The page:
More than thirty object professional conservators and conservation preparators conduct their work in modern facilities located in the Museum's Henry R. Kravis Wing, working closely with Museum curators. The laboratories are equipped for a variety of analytical and investigative methods, including X-ray fluorescence, X-ray diffraction, ultraviolet-fluorescence microscopy, metallography, and radiography. Conservators benefit greatly from close collaboration with the Museum's conservation scientists and additional analytical facilities housed in the Department of Scientific Research.
Indian Conservation Fellowships
Gallery 237, South Asian Hindu-Buddhist and Jain Sculpture
The Metropolitan Museum of Art and the Stichting Restauratie Atelier Limburg with the support of the Ministry of Culture, Government of India, and The Andrew W. Mellon Foundation are pleased to announce a new program offering sixteeen Fellowships to Indian citizens engaged in the conservation of sculpture, paintings, and objects.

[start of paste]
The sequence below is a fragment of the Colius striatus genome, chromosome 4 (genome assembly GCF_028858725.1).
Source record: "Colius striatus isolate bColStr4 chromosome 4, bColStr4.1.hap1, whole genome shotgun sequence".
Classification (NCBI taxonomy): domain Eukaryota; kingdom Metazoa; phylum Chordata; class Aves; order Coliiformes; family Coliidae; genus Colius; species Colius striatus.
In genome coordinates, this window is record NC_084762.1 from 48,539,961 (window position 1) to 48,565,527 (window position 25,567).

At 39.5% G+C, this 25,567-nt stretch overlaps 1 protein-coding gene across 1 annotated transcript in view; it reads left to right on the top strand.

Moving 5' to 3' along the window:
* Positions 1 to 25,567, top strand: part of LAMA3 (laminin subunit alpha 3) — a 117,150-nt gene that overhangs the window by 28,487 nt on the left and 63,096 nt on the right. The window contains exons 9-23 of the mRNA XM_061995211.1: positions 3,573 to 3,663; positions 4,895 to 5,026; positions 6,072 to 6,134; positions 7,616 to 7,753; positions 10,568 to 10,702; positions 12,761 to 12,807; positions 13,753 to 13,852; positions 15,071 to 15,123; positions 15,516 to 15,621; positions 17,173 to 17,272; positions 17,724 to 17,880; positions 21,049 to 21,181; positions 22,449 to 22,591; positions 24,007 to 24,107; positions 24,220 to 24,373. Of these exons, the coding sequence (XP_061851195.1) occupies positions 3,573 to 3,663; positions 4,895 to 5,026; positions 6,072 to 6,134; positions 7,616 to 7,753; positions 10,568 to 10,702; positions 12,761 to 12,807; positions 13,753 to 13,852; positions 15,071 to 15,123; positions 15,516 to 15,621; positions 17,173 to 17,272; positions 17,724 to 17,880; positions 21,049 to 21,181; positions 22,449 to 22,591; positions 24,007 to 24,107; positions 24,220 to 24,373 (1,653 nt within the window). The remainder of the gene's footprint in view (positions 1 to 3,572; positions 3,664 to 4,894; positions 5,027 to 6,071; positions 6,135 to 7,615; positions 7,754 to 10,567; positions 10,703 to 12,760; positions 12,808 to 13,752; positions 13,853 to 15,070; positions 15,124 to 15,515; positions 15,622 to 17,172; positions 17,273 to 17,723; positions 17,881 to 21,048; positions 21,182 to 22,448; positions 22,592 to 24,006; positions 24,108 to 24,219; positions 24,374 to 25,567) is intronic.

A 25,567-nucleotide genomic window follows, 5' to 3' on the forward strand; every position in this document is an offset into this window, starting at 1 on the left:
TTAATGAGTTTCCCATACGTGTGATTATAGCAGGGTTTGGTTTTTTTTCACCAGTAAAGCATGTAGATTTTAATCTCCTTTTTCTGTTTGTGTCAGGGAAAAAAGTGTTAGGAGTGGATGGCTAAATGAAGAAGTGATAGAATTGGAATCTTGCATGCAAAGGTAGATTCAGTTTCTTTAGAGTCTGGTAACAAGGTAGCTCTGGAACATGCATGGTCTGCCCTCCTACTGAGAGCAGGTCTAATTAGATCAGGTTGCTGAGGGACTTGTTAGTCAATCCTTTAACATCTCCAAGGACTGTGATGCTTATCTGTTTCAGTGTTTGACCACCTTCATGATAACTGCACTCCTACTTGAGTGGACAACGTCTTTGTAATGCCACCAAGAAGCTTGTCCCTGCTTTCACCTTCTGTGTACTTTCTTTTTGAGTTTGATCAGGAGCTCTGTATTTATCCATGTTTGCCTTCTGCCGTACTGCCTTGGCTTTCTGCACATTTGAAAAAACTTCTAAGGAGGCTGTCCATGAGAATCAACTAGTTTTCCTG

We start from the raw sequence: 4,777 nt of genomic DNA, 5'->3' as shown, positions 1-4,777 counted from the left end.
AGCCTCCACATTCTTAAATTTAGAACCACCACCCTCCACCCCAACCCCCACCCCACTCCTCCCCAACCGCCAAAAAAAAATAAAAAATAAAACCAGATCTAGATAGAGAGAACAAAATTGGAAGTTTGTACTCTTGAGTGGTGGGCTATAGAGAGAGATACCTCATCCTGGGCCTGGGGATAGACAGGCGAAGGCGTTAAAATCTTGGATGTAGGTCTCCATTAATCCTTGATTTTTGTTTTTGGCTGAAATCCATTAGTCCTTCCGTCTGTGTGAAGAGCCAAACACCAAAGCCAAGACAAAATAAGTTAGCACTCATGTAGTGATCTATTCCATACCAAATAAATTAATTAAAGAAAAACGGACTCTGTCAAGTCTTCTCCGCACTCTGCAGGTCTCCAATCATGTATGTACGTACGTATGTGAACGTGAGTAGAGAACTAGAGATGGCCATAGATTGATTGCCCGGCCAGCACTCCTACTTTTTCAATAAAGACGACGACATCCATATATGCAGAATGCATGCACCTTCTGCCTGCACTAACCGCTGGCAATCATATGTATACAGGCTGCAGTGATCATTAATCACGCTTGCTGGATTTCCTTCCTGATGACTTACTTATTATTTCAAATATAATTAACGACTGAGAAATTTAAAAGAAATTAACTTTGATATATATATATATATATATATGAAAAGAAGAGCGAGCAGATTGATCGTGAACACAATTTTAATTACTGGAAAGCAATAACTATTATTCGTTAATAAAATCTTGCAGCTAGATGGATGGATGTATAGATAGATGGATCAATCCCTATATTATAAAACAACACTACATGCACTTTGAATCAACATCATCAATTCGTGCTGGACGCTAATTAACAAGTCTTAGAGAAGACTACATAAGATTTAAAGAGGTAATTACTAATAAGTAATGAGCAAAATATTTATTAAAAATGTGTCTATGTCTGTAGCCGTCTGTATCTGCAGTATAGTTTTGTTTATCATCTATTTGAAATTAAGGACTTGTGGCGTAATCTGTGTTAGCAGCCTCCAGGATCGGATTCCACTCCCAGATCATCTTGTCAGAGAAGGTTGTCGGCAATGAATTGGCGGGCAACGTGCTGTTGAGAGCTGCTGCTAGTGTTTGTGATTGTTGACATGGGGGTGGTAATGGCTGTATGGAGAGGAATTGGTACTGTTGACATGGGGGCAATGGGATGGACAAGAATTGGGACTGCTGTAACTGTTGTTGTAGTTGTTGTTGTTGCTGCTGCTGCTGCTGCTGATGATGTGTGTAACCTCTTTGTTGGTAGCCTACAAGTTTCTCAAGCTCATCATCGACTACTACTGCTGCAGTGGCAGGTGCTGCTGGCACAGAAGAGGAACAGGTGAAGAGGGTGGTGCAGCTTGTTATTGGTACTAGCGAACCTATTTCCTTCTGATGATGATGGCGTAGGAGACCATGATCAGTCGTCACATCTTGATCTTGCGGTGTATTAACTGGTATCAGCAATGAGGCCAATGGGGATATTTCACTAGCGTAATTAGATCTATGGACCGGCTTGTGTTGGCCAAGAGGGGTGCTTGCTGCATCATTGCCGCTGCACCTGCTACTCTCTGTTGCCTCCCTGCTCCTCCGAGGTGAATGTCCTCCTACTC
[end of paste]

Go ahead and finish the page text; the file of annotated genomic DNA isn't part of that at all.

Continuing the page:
Learn more about this program.
Objects conservators embarked on a challenging project: moving a 25-foot marble structure from The Cloisters to the Main Building.
Objects conservators recently applied two approaches for restoring losses to a stained-glass window.
The Metropolitan's collection of Chinese religious sculpture is the largest outside of Asia. The availability of new scholarly information, analytical techniques, and recent archaeology in China prompted the Museum to take an in-depth study of the collection.